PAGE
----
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Many burning questions to answer on nuclear power
Aug 27 2007
by Martin Shipton, Western Mail
HEREVER you stand on the issue of nuclear power, Hugh Richards of the Welsh Anti Nuclear Alliance is right to raise financial concerns about the nuclear programme, which it is very likely that the UK Government will endorse.
Despite assurances that no public money will be involved in funding any future nuclear power stations, it is clear from evidence elsewhere in the world that such projects have a tendency to cost far more than original estimates. It is therefore understandable that questions will be raised about the financial viability of any future power station projects in Britain.
There are other points to be made about the current public consultation on whether new nuclear power stations should be built. We know Tony Blair was convinced that nuclear energy had a significant continuing part to play in Britainâ€™s energy mix. Gordon Brown has also signalled his support for such a view.
In these circumstances, it is almost unthinkable that the UK Government will rule nuclear power out. That means not only will it be ruled in, but that nuclear energy will be expected to provide a designated proportion of Britainâ€™s power needs into the long-term future.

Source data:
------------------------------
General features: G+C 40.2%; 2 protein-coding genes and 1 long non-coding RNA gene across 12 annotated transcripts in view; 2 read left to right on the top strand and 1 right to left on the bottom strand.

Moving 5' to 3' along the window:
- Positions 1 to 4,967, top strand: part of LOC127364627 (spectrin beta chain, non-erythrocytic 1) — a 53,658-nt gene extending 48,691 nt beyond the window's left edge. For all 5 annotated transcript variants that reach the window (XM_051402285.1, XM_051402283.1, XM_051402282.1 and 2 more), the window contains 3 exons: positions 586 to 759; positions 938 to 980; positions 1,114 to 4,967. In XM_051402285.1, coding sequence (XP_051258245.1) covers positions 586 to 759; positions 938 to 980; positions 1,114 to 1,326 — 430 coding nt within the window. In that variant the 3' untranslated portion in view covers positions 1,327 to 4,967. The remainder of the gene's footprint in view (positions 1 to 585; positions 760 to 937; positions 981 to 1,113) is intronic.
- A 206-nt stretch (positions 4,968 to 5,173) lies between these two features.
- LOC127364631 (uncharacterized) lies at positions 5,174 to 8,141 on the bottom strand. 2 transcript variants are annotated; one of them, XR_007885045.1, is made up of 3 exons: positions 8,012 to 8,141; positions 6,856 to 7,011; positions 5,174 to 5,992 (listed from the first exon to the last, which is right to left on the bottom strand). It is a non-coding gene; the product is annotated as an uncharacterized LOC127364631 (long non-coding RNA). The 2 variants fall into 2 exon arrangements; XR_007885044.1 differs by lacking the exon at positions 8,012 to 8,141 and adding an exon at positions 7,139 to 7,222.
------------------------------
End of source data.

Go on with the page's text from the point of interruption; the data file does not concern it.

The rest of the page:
It follows that around 10 new nuclear power stations will be required around the UK. If financial problems arise with these projects, the Government could be forced to make a choice between propping them up or seeing its own energy policy wrecked.
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Because decisions over large power station projects are not devolved, the Assembly Government will have no say over whether a new nuclear power station should be built at Wylfa. This is convenient for both parties of government. Labour anti-nuclear adherents at Cardiff Bay can maintain their position on the high moral ground while conveniently leaving the decision to Westminster. And Deputy First Minister Ieuan Wyn Jones can avoid a showdown with Plaid colleagues over his support for a new nuclear power station in his constituency.
While the idea of letting the private sector take the financial risk in any future nuclear power projects has its attractions, there are many who would be uneasy about the state abandoning control of such a hazardous industry. Regulatory regimes in other sectors that have been privatised, have sometimes been insufficiently robust.
There is also, of course, the example of the railway network, where it is arguable that the financial risk has remained with the state while profits have been scooped up by the private sector. The same applies to many dubious private finance initiatives.
And, of course, there is the huge issue of public safety.
All of these questions need to be fully considered before new nuclear power stations are approved.